The 21st Show

What Seven Of The Gubernatorial Candidates Would Do About Taxes


Pritzker campaign/Charles Rex Arbogast/AP

We’re a week out from the March 20 primary, and so we wanted to break down one of the most important issues for many of you voting for governor: taxes. Some of the candidates want to create new ones, some of the candidates want to reduce them, and some want to keep them pretty much the same. So before you head into the voting booth, let’s take a listen back to what all 7 of the Democrats and Republicans running for Governor had to say. Governor Rauner did not take us up on our invitation to come on the show. But we did link his State of the State address here, which features some of his ideas on tax policy. 

JB Pritzker (D): 

  • “Let's remind everybody that almost every state around Illinois and the majority of states in the United States have moved to a progressive income tax system, which asks the wealthier to pay more and says to the middle class and those striving to get there that they should have tax relief, including in Illinois, that will be property tax relief. And we need to make sure that we use the progressive income tax to pay for the priorities of the state. I believe that a progressive income tax is vitally important for making sure that we pay for the education system in our state... local property taxes are incredibly regressive, the poorest neighborhoods pay the highest rates of property taxes, the wealthiest neighborhoods pay the lowest rates of property taxes . We need to be more like the average state in the US where half of the money comes from the state and half of the money comes from local property taxes. I believe we can get a progressive income tax passed in the state... I’ll also elect democrats that will stand up for progressive income tax and help us pass it and get it on the ballot so voters can vote for it.” 

Rep. Jeanne Ives (R):  

  • "I’d like to take it back to the 3% level. And I’d like to eventually, over time, eliminate the corporate income tax."
  • "Property taxes are a huge issue, it’s a bigger problem than our state income taxes quite frankly because right now it’s confiscatory. The south suburban Cook area has been decimated by high tax rates. And people are losing their homes, government cannot afford to continue along the same path because the residents are leaving. Property taxes don’t need to be frozen at the highest levels, they need to be lowered substantially over time. We’d like to cap them, as Indiana does, but we have to have the reforms in order to do it. If we don’t do it, you’re going to continue to see people flee the state of Illinois over their property taxes. That’s why over 100,000 people left the state of Illinois last year and with them walked nearly 5 billion dollars in income. We have to control property taxes- you are stealing people’s property from them, they’re literally renting their homes from their superintendents"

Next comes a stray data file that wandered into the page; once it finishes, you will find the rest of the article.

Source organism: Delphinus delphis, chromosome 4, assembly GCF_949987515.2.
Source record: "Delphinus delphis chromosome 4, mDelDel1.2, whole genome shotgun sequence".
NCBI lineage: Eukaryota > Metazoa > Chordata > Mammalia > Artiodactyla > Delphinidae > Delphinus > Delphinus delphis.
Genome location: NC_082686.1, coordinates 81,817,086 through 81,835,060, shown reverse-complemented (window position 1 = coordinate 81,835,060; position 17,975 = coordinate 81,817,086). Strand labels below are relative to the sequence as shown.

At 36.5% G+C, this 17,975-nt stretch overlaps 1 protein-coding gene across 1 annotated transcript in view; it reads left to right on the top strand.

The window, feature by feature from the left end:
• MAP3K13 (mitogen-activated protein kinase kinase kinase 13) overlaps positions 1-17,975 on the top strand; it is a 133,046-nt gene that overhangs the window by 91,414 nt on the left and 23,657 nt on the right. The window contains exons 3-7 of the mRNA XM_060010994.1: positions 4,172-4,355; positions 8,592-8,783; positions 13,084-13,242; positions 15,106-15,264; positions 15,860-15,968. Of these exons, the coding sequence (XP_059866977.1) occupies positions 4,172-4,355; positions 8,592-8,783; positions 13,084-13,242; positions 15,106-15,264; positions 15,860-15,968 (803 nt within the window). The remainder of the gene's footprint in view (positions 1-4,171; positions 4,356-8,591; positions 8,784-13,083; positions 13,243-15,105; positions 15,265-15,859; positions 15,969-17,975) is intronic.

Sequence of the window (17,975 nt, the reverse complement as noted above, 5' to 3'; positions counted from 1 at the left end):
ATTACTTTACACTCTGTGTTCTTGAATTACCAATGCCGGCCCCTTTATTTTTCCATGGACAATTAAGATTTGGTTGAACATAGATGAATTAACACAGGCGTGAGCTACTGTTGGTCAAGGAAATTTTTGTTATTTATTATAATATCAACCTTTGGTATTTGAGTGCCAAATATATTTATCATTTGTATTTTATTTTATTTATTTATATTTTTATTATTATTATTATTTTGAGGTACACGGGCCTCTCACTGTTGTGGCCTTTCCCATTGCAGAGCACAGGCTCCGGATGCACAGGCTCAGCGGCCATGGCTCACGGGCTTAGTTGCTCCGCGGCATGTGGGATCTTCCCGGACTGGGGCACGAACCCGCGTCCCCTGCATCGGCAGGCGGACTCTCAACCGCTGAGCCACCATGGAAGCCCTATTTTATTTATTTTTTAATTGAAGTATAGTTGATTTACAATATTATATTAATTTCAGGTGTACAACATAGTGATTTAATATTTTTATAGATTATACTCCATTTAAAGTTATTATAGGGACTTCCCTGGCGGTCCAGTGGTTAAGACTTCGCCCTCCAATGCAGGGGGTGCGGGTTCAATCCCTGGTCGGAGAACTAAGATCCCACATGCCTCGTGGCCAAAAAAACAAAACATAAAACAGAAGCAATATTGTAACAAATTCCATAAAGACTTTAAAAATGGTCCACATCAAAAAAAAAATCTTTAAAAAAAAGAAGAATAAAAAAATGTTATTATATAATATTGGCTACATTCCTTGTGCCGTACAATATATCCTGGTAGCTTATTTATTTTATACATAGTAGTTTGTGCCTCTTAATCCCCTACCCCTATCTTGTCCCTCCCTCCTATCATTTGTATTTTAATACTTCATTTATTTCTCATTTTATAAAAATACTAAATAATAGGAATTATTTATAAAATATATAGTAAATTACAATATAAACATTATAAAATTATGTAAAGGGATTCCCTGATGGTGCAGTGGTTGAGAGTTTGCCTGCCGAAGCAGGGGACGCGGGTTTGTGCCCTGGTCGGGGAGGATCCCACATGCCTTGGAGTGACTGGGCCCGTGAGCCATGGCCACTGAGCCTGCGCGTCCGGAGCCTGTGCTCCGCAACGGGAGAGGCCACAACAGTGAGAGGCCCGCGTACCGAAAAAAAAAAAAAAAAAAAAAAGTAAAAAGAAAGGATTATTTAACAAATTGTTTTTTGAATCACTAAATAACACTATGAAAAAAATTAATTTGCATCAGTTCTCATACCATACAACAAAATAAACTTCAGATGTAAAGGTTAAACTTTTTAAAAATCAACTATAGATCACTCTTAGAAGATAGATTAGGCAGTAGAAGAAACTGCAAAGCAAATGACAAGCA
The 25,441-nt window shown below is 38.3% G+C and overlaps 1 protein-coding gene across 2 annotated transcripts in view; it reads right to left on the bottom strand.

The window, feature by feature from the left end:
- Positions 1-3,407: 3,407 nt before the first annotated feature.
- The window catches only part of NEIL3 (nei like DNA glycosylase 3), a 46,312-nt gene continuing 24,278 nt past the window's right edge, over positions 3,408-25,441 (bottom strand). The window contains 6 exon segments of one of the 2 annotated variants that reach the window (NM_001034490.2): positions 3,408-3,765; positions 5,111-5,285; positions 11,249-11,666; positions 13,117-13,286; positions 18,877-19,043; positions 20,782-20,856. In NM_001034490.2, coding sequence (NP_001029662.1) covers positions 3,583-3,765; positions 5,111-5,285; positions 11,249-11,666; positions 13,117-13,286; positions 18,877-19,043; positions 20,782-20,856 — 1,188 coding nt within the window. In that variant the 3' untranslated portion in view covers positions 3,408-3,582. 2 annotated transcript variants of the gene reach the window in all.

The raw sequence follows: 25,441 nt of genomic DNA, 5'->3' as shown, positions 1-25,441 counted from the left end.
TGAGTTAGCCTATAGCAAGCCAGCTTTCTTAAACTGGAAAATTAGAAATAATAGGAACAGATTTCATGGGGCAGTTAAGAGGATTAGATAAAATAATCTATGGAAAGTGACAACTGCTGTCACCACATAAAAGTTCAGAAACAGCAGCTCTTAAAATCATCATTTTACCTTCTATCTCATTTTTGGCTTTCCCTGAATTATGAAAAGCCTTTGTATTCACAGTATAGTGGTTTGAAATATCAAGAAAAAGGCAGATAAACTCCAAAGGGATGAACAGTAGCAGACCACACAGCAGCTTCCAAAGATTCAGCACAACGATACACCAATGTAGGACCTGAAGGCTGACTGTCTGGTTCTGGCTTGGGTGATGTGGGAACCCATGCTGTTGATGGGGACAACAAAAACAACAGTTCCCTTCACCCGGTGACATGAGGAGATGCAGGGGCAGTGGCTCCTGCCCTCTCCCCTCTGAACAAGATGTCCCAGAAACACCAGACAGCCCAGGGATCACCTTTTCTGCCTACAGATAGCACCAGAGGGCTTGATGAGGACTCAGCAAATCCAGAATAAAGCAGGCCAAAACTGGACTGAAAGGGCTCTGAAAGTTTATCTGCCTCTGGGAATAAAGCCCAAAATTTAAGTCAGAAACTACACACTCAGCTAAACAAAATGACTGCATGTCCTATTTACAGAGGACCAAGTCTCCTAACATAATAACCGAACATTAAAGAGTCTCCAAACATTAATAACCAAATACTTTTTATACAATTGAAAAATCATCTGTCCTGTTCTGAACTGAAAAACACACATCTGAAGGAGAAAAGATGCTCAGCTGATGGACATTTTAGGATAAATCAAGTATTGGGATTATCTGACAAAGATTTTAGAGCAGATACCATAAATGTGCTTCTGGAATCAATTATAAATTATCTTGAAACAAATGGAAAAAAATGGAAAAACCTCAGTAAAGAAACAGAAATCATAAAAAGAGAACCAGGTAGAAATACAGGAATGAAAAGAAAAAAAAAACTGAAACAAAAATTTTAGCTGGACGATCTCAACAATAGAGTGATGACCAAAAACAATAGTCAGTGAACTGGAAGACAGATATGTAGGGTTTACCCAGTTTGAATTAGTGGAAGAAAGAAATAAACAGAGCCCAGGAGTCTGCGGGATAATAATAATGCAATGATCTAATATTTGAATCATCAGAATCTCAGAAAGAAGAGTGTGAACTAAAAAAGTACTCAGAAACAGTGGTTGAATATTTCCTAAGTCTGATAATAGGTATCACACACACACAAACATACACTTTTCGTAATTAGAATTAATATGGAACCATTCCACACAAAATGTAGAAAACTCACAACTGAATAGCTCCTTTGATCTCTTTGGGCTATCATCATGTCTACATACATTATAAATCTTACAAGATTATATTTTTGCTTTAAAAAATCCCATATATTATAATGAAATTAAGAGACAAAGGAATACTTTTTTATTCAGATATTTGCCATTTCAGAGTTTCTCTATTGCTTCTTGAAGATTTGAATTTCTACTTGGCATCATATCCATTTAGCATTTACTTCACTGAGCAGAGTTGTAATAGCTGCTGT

• "I’m not in favor of any new taxes in the state of Illinois at this time until we control our budget and control our spending. If you want to talk about realigning our tax system I’m very much open to that. I’d prefer to have taxes on consumption rather than income. If we were to do that right now without any other changes, to decide to enact a tax on retirement income, with no other changes, all that’s going to happen is our retirees will leave the state of Illinois and we can’t afford anybody to leave the state of Illinois…. It’s gotta be looked at holistically and it can’t be done as a stand alone one thing.” 

Sen. Daniel Biss (D): 

  • “Illinois is one of only four states whose constitution says you have to have a flat income tax, who’s constitution says that even though Bruce Rauner made $188 million in 2015, it’s unconstitutional to ask him to pay a higher rate than a teacher or a nurse. That doesn’t make sense, it’s not fair, it’s not consistent with our modern economy and it’s not what our state needs and so we need to repeal that provision so that we can have a tax system that works for ordinary working families, that allows us to bring down property taxes, that allows us to tax the very wealthy, so that we can afford to fully fund our schools and healthcare and human services. If we were to get that done we’d have a state that works for ordinary families but we haven’t done that for so long because of who’s in control in Springfield, because of who pays for the election campaign, and because of the strong political power the very wealthy have. Our campaign is about reversing that and about handing power back to ordinary people so that we have a state that lifts people up across Illinois..."